Gathering boosts wrestling competitions - Cowal Highland Gathering
27th - 29th August 2020

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Gathering boosts wrestling competitions

Some of the world’s top exponents of traditional backhold wrestling are expected at this year’s Cowal Highland Gathering following news of two new competitions.

In the past, the Gathering has hosted the Scottish ’Open’ Championship at 15st 7lb and the female Scottish Open Weight (heavyweight) Championship.

Now – in consultation with the International Federation of Celtic Wrestling and the Scottish Wrestling Bond – Cowal has agreed to host two new competitions: the 13st 7lb Scottish ’Open’ Championship and the British ’Open’ 9st 7lb Championship.

Cowal Highland Gathering Chair Ronnie Cairns said: “Backhold wrestling is one of the major Celtic wrestling styles, and is hugely entertaining to watch.

“The wrestling is always a very popular part of our schedule, so we’re delighted to double the number of competitions we’re hosting. By extending the opportunities to athletes of differing weights, we’re opening up the championships to fantastic wrestlers who up until now have not been able to compete at Cowal and this year, once again, we look forward to welcoming the Breton and Icelandic teams to our world famous Gathering.

“I’d like to thank our wrestling convener Wullie Baxter, a former Commonwealth and Olympic Wrestling coach and currently head of the Scottish Wrestling Bond, for his invaluable help and advice in re-organising our competitions.

“Spectators at this year’s Gathering are not now simply in for a feast of piping and Highland Dancing, but also wrestling and traditional Scottish heavy athletics. They’ll witness the sort of strength and athleticism which most of us can only marvel at and I, for one, can’t wait for it all to get started.”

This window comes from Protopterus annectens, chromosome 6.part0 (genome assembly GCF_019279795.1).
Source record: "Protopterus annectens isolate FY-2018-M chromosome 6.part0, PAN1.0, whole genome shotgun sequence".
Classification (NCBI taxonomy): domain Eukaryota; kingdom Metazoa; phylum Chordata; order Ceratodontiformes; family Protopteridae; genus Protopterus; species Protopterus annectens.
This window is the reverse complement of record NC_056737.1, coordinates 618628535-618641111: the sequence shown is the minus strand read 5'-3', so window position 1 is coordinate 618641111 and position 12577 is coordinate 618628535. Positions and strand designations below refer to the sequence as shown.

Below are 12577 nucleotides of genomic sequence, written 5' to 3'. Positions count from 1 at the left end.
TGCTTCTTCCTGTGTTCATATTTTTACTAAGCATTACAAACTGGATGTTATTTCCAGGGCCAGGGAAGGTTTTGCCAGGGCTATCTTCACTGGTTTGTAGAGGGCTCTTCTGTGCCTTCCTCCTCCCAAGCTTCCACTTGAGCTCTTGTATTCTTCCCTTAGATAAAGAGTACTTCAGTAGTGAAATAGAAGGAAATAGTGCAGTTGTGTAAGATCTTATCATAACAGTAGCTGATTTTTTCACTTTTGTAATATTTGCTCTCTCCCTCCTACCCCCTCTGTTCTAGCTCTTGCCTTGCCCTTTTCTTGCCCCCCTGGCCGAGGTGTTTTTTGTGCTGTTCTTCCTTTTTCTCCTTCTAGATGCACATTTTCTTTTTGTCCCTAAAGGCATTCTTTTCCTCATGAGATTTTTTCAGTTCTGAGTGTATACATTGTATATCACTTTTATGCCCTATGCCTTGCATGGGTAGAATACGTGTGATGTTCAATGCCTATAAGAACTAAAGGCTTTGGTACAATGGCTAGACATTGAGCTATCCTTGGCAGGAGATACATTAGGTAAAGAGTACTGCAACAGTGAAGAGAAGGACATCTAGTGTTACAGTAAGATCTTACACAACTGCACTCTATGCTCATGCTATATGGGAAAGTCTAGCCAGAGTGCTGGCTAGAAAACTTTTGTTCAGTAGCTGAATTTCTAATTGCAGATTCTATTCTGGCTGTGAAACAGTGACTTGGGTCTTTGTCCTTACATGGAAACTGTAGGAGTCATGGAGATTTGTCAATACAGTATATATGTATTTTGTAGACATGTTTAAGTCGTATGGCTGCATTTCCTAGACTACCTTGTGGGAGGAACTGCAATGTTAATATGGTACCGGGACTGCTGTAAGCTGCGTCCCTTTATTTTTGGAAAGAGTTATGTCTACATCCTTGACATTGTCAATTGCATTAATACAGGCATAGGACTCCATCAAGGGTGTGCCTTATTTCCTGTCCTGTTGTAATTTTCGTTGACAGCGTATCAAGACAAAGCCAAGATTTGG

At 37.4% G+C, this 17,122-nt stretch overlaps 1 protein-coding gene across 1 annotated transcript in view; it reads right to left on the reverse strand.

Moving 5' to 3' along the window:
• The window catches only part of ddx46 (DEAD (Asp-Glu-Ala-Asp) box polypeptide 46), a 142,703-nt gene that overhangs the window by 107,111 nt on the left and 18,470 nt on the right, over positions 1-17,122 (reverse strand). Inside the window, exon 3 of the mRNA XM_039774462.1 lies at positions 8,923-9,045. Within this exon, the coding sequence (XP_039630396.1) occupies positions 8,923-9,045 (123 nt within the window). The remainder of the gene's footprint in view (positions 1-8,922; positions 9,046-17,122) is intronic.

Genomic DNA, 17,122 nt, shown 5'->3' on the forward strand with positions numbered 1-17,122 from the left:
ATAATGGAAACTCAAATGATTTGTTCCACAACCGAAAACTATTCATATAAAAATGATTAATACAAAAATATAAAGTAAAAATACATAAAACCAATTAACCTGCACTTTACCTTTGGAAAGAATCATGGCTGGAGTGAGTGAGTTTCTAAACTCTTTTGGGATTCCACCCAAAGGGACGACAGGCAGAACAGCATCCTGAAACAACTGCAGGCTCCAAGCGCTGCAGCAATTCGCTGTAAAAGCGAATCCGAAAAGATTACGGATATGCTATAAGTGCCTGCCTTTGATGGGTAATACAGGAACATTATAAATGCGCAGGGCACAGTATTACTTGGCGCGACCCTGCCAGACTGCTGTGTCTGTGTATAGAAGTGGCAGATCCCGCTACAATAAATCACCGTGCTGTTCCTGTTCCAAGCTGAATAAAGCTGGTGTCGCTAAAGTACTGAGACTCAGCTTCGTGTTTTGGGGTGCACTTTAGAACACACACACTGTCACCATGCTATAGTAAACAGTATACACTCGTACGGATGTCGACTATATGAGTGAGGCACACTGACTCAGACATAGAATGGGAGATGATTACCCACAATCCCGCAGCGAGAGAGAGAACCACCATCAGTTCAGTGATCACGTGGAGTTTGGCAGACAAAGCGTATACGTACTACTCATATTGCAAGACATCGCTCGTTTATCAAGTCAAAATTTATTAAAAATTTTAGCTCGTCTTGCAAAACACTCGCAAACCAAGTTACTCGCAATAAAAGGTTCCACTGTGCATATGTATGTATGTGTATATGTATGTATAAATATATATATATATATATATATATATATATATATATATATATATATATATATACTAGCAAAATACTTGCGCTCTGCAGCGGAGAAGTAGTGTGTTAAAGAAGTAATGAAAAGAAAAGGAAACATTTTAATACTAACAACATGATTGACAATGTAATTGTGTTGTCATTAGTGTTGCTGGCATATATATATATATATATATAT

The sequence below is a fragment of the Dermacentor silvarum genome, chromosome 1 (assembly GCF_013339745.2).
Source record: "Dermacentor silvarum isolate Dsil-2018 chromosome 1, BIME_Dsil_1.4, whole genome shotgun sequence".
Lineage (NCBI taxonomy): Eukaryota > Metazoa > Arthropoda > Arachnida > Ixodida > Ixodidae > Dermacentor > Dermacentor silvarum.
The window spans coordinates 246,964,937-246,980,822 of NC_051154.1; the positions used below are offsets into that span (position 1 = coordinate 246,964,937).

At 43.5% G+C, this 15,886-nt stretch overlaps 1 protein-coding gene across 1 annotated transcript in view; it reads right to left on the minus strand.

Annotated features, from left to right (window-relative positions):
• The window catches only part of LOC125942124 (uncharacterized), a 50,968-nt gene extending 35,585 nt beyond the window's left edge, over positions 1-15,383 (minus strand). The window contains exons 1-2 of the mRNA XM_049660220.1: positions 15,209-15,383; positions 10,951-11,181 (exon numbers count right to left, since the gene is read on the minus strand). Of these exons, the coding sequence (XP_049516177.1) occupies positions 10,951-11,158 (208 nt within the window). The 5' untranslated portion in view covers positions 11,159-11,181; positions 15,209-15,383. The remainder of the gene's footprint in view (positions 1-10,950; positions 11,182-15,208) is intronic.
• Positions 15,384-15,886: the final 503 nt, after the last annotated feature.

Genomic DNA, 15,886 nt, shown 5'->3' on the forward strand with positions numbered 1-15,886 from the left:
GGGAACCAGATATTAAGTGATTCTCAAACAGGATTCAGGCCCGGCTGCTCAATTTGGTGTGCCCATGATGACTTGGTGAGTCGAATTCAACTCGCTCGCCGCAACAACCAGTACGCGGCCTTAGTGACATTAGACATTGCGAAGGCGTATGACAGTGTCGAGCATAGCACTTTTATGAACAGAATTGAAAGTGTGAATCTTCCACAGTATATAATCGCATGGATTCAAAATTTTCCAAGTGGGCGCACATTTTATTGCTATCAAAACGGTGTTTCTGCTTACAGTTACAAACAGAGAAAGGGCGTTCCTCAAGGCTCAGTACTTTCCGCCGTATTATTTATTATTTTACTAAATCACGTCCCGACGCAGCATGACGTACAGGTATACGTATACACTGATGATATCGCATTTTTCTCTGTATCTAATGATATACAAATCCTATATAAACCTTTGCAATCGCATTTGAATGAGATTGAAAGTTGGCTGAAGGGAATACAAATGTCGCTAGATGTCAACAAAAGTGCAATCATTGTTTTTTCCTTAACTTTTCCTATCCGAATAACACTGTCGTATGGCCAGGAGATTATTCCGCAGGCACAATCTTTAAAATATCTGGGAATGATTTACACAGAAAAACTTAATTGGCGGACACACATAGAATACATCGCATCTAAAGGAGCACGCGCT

Backhold wrestling involves the two wrestlers ‘taking hold’ of each other by putting the left arm over the opponent’s right (and the right under the left), and clasping their own hands behind the opponent’s back. When the referee is certain that a fair hold has been taken he shouts ’hold’ and the bout commences. The wrestlers then attempt to trip or throw each other while maintaining the hold. The first to touch the floor with any part of the body except the feet - or to break their hold - loses.

Wullie Baxter said he was delighted to see the Cowal wrestling championship expanded.

“Traditional wrestling is a sport full of genuine skill, strength and excitement," he added. "Some people’s only experience of watching ’wrestling’ is what they see on TV, which is often only a small part wrestling and quite a large part acting. I can assure everyone there’s no acting in our sport.

"There’s also always the possibility of a genuine upset. Two years ago, to the great amusement of our spectators, a female Breton wrestling champion beat the then Scottish champion by three falls to one in the preliminary rounds. Humiliated, he retreated to the crowd and pondered his defeat before - thanks to the ’pool’ system’ - meeting her again in the finals.

"This time he won. I think he vowed never again to drink whisky before wrestling at a Highland Games. It was a hard lesson for him to learn, but it ensured the sport had hundreds of new fans. The crowd loved it, and we look forward to putting on some equally great entertainment this year.”

This year’s Cowal Highland Gathering – which takes place in association with charity partner Children’s Hospice Association Scotland (CHAS) – runs from Thursday 28 to Saturday 30 August.

For more information about the event or to buy tickets, please visit the Gathering’s website at www.cowalgathering.com or contact the event office by emailing info@cowalgathering.com or phoning 01369 703206.